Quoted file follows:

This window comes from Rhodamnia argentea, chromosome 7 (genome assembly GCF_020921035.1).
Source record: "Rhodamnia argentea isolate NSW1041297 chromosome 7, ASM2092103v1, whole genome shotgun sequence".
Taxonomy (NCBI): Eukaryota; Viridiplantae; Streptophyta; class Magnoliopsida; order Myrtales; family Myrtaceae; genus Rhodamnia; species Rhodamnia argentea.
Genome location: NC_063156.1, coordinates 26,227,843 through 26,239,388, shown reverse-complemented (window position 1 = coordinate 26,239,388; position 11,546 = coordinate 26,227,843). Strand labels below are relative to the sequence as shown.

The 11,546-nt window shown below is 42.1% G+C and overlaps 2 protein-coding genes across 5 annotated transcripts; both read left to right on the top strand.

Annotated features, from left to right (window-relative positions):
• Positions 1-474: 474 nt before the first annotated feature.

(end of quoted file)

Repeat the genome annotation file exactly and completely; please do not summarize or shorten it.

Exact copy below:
This window comes from Rhodamnia argentea, chromosome 7 (genome assembly GCF_020921035.1).
Source record: "Rhodamnia argentea isolate NSW1041297 chromosome 7, ASM2092103v1, whole genome shotgun sequence".
Taxonomy (NCBI): Eukaryota; Viridiplantae; Streptophyta; class Magnoliopsida; order Myrtales; family Myrtaceae; genus Rhodamnia; species Rhodamnia argentea.
Genome location: NC_063156.1, coordinates 26,227,843 through 26,239,388, shown reverse-complemented (window position 1 = coordinate 26,239,388; position 11,546 = coordinate 26,227,843). Strand labels below are relative to the sequence as shown.

The 11,546-nt window shown below is 42.1% G+C and overlaps 2 protein-coding genes across 5 annotated transcripts; both read left to right on the top strand.

Annotated features, from left to right (window-relative positions):
• Positions 1-474: 474 nt before the first annotated feature.